The Pre-existence of Christ

Justin Martyr writes as follows late in the second century: “His Son, the Word, who also was with Him and was begotten before the works, when at first He created and arranged all things by Him, is called Christ” (Second Apology, vi). A Jewish antagonist calls Justin to task for his view that Christ was the angel who led the children of Israel. Trypho: “For you utter many blasphemies, in that you seek to persuade us that this crucified man was with Moses and Aaron, and spoke to them in the pillar of the cloud” (Dialogue with Trypho, xxxviii). There follows a lengthy argument in which Justin affirms this curious belief. However, it is noteworthy that Justin does not argue a trinitarian view; it would be some time before that doctrine would be fully defined.

“This Offspring was begotten by the Father before all things created” (Dialogue, cxxix). Justin Martyr assumed the apostle’s words in Col. 1:15, 16 (“For by him were all things created”) to refer to the Genesis creation, and this view came to be commonly accepted. Thus, in their misguided attempt to give honor to the Son, these men gradually went astray on the most fundamental teachings of Scripture – that there is one God and that Jesus Christ is a man descended from Abraham and David although born Son of God because of the miracle of the virgin birth (Matt. 1:1; Luke 1:35).
Irenaeus on the Sonship of Christ

From the end of the second century onward there would be much controversy about the nature of Christ and the relationship between the Father and the Son. It would, by the beginning of the fourth century, evolve into the trinitarian dogma. Irenaeus himself reflects the beginning of this confusion. Even as he declares the Father to be the only God, he sees the Son as having been with the Father before creation.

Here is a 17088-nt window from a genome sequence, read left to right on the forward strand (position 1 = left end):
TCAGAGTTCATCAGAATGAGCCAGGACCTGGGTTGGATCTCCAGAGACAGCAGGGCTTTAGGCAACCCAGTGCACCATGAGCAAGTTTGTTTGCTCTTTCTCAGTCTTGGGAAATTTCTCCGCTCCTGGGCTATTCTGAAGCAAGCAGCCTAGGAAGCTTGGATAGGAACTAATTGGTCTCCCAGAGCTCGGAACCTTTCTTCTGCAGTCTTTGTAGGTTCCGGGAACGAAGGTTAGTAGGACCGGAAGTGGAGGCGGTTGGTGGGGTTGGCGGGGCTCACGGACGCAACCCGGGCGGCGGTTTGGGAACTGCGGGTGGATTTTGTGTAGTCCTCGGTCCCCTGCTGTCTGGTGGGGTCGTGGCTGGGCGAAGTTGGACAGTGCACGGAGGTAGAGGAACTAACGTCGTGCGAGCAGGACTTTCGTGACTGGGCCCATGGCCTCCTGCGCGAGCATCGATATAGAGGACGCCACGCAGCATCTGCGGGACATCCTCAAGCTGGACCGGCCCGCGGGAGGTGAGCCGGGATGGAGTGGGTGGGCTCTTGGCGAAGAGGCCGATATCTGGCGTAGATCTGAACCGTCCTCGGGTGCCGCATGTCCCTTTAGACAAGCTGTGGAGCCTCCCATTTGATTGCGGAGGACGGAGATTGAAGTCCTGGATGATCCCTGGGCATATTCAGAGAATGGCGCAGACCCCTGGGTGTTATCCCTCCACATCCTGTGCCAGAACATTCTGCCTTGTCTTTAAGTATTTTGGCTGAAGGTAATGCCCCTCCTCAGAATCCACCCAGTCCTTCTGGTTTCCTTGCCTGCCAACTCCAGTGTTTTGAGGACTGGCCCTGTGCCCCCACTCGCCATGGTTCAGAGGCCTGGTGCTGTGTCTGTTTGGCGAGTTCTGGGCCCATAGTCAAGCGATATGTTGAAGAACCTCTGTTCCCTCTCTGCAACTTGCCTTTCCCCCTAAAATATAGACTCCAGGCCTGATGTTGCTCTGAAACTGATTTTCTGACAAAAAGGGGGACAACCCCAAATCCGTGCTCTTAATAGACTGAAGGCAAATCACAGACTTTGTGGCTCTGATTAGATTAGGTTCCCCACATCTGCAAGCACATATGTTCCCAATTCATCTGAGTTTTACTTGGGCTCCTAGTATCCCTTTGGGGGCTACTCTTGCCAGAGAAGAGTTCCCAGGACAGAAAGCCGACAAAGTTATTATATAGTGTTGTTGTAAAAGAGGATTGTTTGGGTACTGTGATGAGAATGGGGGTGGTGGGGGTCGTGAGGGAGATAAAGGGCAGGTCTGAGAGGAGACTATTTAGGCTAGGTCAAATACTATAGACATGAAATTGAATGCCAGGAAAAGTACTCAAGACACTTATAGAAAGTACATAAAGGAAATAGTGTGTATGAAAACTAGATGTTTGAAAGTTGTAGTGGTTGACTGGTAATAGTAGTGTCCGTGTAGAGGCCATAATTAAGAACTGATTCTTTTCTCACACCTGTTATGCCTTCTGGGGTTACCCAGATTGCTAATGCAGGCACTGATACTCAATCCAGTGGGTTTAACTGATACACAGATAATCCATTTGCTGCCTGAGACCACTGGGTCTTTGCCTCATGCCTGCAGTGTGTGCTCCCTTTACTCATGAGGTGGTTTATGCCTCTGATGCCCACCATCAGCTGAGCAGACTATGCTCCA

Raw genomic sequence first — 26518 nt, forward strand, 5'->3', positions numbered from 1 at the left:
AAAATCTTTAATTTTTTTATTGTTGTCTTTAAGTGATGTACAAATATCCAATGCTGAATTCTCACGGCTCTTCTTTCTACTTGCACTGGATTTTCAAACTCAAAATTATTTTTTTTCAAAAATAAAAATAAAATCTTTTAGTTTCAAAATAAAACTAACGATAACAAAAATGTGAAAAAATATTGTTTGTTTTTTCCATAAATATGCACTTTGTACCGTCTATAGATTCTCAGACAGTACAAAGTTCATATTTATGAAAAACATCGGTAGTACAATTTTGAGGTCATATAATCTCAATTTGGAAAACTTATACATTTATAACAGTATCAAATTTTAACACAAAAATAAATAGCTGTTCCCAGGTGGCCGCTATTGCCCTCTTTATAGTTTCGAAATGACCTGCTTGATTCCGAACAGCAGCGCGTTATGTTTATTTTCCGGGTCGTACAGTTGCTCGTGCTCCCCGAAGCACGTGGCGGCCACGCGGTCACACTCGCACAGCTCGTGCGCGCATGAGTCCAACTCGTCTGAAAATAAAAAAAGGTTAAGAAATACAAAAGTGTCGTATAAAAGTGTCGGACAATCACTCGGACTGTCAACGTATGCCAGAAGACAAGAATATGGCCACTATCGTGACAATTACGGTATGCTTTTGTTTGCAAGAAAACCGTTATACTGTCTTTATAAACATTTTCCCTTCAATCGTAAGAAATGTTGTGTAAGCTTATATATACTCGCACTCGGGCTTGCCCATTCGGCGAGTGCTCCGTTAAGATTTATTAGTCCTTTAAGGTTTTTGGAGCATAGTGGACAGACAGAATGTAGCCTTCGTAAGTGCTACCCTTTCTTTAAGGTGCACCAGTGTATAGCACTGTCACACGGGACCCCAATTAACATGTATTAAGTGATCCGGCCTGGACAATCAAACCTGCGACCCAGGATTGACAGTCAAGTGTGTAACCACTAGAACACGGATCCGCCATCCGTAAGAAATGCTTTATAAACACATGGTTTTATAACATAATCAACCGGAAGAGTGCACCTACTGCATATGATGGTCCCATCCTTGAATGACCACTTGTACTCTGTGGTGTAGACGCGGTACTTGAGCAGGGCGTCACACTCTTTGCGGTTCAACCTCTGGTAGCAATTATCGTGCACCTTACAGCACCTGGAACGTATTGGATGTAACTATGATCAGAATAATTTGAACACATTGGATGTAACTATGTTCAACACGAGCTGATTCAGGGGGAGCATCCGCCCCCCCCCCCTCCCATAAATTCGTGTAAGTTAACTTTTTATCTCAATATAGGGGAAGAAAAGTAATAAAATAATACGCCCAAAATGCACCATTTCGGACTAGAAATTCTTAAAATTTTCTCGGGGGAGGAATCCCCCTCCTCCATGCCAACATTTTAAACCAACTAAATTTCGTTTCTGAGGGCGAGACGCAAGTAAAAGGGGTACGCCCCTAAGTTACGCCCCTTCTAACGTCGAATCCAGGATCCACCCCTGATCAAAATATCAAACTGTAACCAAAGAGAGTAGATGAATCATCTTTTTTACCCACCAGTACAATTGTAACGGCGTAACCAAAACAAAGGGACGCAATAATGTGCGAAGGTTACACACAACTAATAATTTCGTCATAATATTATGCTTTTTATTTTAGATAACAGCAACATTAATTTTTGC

“For ‘shall reveal’ was said not with reference to the future alone, as if then only the Word had begun to manifest the Father when he was born of Mary, but it applies indifferently throughout all time. For the Son, being present with His own handiwork from the beginning, reveals the Father to all” (Against Heresies, IV, vi, 7).

Several New Testament passages were being misinterpreted by the writers of this period. In addition to passages already cited, the first chapter of John’s Gospel was interpreted incorrectly. The belief had evolved that Christ, as the Word, had been literally, as a person, with the Father in heaven before his birth in Bethlehem. At this point, however, the co-eternity that was later to characterize trinitarian teaching was not suggested. Instead, the belief was held that before creation, the Son emanated (was begotten) from the Father.

There were pagan sects, as well as gnostic groups at the time which personified the Logos (Word) as a deity, and this concept found its way into the church (Irenaeus: Against Heresies, II, xii).

J Banta.